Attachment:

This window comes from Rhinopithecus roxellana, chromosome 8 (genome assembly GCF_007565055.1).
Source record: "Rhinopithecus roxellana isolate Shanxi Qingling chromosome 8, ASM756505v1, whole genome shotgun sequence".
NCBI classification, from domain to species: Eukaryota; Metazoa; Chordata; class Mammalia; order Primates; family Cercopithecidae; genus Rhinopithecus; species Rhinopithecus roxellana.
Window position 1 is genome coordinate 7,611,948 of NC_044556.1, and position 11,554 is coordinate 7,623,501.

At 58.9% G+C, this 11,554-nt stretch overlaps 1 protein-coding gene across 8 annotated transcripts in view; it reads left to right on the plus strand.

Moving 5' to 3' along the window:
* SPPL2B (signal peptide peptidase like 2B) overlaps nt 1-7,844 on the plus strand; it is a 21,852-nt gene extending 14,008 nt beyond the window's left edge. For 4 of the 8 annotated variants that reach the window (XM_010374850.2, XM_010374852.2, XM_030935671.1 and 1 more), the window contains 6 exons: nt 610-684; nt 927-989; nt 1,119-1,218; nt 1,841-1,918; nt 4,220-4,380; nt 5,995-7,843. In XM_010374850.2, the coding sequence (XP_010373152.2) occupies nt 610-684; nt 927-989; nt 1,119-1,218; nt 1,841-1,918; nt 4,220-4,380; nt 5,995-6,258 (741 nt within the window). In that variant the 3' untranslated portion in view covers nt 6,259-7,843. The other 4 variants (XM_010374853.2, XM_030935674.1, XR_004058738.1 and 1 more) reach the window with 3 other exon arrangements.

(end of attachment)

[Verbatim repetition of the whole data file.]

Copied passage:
This window comes from Rhinopithecus roxellana, chromosome 8 (genome assembly GCF_007565055.1).
Source record: "Rhinopithecus roxellana isolate Shanxi Qingling chromosome 8, ASM756505v1, whole genome shotgun sequence".
NCBI classification, from domain to species: Eukaryota; Metazoa; Chordata; class Mammalia; order Primates; family Cercopithecidae; genus Rhinopithecus; species Rhinopithecus roxellana.
Window position 1 is genome coordinate 7,611,948 of NC_044556.1, and position 11,554 is coordinate 7,623,501.

At 58.9% G+C, this 11,554-nt stretch overlaps 1 protein-coding gene across 8 annotated transcripts in view; it reads left to right on the plus strand.

Moving 5' to 3' along the window:
* SPPL2B (signal peptide peptidase like 2B) overlaps nt 1-7,844 on the plus strand; it is a 21,852-nt gene extending 14,008 nt beyond the window's left edge. For 4 of the 8 annotated variants that reach the window (XM_010374850.2, XM_010374852.2, XM_030935671.1 and 1 more), the window contains 6 exons: nt 610-684; nt 927-989; nt 1,119-1,218; nt 1,841-1,918; nt 4,220-4,380; nt 5,995-7,843. In XM_010374850.2, the coding sequence (XP_010373152.2) occupies nt 610-684; nt 927-989; nt 1,119-1,218; nt 1,841-1,918; nt 4,220-4,380; nt 5,995-6,258 (741 nt within the window). In that variant the 3' untranslated portion in view covers nt 6,259-7,843. The other 4 variants (XM_010374853.2, XM_030935674.1, XR_004058738.1 and 1 more) reach the window with 3 other exon arrangements.